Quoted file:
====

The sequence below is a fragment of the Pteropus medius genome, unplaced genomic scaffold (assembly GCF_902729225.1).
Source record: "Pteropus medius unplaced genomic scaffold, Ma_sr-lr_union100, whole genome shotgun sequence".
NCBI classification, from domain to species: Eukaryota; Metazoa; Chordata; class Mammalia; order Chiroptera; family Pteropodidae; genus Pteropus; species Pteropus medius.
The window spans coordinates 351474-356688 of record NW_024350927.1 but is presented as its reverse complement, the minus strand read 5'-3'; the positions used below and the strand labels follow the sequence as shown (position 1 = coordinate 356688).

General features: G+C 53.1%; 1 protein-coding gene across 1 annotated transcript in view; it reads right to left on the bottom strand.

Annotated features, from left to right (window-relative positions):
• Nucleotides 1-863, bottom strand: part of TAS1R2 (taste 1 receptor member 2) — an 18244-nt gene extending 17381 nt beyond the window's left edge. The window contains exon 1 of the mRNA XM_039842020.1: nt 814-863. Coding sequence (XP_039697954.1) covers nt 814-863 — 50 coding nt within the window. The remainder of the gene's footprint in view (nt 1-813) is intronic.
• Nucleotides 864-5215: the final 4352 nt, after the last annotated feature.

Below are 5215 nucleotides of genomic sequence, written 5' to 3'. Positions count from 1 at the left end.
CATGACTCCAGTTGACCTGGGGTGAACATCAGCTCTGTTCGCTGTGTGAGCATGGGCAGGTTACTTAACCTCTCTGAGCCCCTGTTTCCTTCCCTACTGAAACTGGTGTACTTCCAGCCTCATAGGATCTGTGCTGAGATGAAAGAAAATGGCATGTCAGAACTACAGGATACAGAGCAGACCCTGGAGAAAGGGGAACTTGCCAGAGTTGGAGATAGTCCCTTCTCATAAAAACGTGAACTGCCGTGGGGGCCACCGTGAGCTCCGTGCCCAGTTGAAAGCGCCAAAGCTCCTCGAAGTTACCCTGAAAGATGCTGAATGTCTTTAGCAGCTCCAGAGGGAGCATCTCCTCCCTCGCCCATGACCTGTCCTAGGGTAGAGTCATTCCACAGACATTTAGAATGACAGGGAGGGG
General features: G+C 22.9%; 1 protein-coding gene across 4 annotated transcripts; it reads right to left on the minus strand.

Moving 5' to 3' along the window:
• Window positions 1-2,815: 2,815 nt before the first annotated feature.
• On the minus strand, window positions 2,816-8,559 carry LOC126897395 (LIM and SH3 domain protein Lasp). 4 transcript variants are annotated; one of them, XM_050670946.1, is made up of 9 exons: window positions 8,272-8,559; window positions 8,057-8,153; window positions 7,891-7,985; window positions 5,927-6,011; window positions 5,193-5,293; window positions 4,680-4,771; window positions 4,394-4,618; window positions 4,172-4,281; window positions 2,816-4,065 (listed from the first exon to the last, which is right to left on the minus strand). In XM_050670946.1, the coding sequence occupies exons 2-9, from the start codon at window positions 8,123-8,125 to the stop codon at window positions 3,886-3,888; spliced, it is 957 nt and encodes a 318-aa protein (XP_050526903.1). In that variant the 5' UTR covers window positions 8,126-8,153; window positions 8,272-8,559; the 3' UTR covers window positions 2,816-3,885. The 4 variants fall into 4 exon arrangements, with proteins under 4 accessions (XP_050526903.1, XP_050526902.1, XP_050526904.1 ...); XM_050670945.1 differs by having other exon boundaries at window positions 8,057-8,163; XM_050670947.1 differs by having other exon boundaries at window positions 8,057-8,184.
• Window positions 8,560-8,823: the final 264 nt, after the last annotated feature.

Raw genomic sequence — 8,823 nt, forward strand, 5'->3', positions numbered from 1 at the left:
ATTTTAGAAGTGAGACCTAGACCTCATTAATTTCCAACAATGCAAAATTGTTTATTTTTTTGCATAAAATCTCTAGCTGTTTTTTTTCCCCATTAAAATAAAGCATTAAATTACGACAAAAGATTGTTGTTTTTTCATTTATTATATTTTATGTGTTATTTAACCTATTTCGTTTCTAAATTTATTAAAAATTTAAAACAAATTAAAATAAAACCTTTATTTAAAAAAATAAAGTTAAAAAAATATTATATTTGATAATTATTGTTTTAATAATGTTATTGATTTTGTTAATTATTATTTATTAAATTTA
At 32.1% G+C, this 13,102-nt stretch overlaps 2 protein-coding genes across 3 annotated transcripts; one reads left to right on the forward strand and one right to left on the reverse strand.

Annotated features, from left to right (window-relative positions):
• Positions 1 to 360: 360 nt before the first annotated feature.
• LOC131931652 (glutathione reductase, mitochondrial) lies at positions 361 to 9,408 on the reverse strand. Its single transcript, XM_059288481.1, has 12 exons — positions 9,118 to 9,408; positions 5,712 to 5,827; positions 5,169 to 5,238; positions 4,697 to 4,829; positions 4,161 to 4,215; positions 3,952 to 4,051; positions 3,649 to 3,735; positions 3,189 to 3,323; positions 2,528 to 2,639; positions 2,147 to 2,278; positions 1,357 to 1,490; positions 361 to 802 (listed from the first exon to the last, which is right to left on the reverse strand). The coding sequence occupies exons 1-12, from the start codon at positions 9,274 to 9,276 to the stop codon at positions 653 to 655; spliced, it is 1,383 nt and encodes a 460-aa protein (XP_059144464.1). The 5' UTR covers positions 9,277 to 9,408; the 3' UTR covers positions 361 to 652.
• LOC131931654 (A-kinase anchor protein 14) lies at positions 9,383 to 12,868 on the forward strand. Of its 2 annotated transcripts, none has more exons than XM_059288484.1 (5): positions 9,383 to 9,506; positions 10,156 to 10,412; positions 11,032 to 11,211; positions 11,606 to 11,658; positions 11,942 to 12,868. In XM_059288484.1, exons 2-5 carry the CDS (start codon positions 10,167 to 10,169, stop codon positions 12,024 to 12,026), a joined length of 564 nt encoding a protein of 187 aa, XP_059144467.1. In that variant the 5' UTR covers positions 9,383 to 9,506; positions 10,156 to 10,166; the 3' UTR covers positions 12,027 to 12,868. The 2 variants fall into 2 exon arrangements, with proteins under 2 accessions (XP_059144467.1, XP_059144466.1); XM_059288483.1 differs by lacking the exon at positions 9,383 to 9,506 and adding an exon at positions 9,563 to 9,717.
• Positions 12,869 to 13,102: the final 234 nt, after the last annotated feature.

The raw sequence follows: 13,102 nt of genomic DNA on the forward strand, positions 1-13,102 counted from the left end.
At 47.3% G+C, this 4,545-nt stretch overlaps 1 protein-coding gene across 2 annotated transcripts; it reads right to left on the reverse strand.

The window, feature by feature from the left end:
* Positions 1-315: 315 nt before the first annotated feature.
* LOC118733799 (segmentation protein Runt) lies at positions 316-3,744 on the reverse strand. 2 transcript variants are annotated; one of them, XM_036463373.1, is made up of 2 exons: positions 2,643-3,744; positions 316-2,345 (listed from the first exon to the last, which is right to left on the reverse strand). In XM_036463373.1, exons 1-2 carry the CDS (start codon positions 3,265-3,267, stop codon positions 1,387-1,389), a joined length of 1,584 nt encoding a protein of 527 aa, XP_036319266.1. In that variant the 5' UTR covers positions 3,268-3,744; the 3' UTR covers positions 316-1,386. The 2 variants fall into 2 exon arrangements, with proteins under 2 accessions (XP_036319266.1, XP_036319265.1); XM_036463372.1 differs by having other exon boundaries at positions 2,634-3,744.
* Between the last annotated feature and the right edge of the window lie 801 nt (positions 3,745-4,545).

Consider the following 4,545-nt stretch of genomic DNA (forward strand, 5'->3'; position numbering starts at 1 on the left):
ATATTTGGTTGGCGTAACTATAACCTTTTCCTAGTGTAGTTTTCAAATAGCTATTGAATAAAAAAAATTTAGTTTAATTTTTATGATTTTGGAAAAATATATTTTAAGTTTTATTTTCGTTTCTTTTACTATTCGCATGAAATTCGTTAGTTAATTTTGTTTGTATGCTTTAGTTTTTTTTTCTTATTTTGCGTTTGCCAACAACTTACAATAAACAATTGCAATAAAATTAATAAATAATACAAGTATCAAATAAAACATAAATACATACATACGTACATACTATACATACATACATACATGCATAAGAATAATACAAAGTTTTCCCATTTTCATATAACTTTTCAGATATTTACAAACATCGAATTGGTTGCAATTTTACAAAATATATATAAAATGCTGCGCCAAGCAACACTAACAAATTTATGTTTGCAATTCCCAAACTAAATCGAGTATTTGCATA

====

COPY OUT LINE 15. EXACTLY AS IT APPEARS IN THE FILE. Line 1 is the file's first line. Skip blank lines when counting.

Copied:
• Window positions 8,560-8,823: the final 264 nt, after the last annotated feature.